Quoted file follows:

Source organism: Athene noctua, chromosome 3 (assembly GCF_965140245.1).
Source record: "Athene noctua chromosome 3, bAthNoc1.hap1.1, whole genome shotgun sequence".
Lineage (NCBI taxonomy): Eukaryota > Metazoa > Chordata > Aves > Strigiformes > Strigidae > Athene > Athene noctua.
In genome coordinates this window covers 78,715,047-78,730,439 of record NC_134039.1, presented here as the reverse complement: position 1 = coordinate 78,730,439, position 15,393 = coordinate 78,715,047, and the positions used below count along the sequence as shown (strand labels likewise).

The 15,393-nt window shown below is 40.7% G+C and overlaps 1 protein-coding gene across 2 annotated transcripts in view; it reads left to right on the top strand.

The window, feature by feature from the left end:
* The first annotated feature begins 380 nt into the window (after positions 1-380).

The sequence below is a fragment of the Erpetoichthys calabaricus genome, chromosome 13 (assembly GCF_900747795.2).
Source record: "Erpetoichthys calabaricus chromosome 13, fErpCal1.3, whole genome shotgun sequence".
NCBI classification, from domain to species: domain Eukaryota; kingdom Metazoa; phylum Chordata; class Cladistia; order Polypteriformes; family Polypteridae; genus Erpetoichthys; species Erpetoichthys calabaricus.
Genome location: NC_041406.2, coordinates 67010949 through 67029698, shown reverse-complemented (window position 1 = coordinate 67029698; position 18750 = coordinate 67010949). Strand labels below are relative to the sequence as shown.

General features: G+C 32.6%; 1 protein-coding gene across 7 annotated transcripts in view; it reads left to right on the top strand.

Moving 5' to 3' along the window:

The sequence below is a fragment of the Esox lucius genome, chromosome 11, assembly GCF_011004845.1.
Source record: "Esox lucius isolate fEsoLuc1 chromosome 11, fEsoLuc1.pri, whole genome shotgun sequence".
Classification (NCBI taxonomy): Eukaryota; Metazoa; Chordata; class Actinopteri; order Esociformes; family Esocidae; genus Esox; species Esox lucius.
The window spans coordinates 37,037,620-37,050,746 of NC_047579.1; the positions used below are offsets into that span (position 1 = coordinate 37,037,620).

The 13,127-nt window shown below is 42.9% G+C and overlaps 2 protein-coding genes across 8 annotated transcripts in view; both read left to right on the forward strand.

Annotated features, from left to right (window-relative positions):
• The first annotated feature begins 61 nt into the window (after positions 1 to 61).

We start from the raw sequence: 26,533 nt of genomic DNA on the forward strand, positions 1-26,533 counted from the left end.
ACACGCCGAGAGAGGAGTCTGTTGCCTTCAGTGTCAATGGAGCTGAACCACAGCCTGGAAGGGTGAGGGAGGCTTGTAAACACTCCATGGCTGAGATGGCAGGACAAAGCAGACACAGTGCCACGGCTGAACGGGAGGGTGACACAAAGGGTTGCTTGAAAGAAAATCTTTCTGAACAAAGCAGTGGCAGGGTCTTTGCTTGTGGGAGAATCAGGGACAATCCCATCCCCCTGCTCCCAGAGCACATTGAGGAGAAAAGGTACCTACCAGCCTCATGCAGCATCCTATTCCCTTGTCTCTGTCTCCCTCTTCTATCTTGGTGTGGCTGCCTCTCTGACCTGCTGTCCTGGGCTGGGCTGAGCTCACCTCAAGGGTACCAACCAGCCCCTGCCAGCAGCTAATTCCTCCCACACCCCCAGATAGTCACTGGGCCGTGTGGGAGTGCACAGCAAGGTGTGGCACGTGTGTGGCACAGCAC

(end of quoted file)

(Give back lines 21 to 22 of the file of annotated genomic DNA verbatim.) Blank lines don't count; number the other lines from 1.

We start from the raw sequence: 26,533 nt of genomic DNA on the forward strand, positions 1-26,533 counted from the left end.
ACACGCCGAGAGAGGAGTCTGTTGCCTTCAGTGTCAATGGAGCTGAACCACAGCCTGGAAGGGTGAGGGAGGCTTGTAAACACTCCATGGCTGAGATGGCAGGACAAAGCAGACACAGTGCCACGGCTGAACGGGAGGGTGACACAAAGGGTTGCTTGAAAGAAAATCTTTCTGAACAAAGCAGTGGCAGGGTCTTTGCTTGTGGGAGAATCAGGGACAATCCCATCCCCCTGCTCCCAGAGCACATTGAGGAGAAAAGGTACCTACCAGCCTCATGCAGCATCCTATTCCCTTGTCTCTGTCTCCCTCTTCTATCTTGGTGTGGCTGCCTCTCTGACCTGCTGTCCTGGGCTGGGCTGAGCTCACCTCAAGGGTACCAACCAGCCCCTGCCAGCAGCTAATTCCTCCCACACCCCCAGATAGTCACTGGGCCGTGTGGGAGTGCACAGCAAGGTGTGGCACGTGTGTGGCACAGCAC